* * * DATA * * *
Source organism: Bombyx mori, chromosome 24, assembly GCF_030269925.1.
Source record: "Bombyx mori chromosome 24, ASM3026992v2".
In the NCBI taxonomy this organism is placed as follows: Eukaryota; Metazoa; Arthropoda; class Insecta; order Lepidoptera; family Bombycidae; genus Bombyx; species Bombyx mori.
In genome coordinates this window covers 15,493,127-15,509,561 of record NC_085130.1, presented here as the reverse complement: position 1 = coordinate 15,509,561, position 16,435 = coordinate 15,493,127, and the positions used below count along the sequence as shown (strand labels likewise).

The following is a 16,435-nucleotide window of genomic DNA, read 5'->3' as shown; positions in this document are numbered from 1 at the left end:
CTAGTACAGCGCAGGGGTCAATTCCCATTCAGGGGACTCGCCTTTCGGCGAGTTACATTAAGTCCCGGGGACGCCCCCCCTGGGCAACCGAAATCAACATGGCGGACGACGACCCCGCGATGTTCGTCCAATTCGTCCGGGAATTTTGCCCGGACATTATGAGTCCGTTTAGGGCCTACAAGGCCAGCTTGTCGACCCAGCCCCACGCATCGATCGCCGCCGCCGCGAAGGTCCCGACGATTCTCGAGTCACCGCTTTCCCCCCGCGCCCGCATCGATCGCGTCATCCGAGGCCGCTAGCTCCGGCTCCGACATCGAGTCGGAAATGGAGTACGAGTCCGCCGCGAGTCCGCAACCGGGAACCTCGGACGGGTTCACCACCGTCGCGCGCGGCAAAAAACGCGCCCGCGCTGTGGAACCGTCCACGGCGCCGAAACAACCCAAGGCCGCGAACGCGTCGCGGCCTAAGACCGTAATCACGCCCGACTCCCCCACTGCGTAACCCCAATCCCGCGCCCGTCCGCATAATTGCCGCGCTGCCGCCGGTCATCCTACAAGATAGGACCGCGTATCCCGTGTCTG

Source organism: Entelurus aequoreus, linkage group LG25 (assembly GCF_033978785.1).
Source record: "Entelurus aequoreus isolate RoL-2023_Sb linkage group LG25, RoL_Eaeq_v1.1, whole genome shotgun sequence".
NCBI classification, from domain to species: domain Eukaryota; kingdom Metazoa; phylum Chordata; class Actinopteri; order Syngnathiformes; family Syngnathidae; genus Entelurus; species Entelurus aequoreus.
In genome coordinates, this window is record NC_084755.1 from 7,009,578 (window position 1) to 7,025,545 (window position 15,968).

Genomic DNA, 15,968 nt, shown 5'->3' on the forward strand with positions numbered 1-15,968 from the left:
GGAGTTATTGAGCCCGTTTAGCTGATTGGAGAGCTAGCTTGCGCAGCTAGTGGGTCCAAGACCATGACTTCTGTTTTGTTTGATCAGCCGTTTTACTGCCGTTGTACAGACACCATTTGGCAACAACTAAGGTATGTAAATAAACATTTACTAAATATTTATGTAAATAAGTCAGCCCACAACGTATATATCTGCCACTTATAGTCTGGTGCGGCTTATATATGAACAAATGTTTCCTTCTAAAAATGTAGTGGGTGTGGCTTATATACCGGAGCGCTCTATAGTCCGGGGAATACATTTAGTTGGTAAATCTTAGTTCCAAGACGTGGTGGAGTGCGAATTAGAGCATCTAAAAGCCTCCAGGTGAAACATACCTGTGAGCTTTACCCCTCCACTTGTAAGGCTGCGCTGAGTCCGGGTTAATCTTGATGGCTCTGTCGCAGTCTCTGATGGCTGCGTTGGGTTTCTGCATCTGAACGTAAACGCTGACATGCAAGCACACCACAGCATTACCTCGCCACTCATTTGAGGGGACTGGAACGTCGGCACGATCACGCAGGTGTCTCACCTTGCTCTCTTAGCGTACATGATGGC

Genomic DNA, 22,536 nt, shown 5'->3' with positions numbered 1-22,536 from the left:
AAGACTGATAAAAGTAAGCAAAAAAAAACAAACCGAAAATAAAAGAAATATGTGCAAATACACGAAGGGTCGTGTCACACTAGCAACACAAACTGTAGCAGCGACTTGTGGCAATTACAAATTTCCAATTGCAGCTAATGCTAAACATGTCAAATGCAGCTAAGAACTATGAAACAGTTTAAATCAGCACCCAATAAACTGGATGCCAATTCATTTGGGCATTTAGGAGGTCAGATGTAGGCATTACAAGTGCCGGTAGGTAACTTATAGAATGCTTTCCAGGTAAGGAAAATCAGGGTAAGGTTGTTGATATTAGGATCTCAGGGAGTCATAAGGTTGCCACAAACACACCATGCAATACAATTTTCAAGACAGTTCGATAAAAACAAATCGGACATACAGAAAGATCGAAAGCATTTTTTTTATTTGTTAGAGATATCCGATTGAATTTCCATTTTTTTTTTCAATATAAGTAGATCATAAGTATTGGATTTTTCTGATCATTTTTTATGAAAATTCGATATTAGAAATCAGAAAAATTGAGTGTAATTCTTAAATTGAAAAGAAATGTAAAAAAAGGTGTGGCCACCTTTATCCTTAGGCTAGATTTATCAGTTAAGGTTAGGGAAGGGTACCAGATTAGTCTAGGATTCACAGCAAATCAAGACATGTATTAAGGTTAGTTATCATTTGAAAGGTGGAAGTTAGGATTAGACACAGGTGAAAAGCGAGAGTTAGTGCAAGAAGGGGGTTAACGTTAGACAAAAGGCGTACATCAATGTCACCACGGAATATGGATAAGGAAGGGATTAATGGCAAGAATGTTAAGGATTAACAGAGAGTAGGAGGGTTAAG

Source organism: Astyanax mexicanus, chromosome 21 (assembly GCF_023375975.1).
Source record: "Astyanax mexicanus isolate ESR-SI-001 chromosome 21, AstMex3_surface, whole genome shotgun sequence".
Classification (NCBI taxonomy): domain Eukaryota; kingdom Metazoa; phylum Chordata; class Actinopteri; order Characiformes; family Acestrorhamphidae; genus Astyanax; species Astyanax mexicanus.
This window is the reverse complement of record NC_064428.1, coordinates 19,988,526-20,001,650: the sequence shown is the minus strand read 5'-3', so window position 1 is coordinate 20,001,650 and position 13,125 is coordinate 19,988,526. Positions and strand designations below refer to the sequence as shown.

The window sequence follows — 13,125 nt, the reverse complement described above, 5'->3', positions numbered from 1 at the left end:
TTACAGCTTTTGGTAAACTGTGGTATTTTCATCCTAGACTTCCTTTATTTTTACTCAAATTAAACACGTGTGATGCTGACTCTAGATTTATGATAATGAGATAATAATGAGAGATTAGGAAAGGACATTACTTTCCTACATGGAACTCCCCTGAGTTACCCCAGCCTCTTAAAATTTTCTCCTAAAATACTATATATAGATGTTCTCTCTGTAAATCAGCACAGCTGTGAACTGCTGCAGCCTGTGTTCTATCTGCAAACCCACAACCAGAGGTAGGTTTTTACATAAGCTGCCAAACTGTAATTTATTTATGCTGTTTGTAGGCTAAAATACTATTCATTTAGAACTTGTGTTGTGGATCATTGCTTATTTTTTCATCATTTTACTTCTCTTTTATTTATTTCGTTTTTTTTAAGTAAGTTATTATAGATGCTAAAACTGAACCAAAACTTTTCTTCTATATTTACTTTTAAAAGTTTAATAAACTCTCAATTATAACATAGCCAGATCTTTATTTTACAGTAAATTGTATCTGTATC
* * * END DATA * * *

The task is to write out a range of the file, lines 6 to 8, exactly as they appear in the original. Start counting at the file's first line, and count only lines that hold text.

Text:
CTAGTACAGCGCAGGGGTCAATTCCCATTCAGGGGACTCGCCTTTCGGCGAGTTACATTAAGTCCCGGGGACGCCCCCCCTGGGCAACCGAAATCAACATGGCGGACGACGACCCCGCGATGTTCGTCCAATTCGTCCGGGAATTTTGCCCGGACATTATGAGTCCGTTTAGGGCCTACAAGGCCAGCTTGTCGACCCAGCCCCACGCATCGATCGCCGCCGCCGCGAAGGTCCCGACGATTCTCGAGTCACCGCTTTCCCCCCGCGCCCGCATCGATCGCGTCATCCGAGGCCGCTAGCTCCGGCTCCGACATCGAGTCGGAAATGGAGTACGAGTCCGCCGCGAGTCCGCAACCGGGAACCTCGGACGGGTTCACCACCGTCGCGCGCGGCAAAAAACGCGCCCGCGCTGTGGAACCGTCCACGGCGCCGAAACAACCCAAGGCCGCGAACGCGTCGCGGCCTAAGACCGTAATCACGCCCGACTCCCCCACTGCGTAACCCCAATCCCGCGCCCGTCCGCATAATTGCCGCGCTGCCGCCGGTCATCCTACAAGATAGGACCGCGTATCCCGTGTCTG

Source organism: Entelurus aequoreus, linkage group LG25 (assembly GCF_033978785.1).
Source record: "Entelurus aequoreus isolate RoL-2023_Sb linkage group LG25, RoL_Eaeq_v1.1, whole genome shotgun sequence".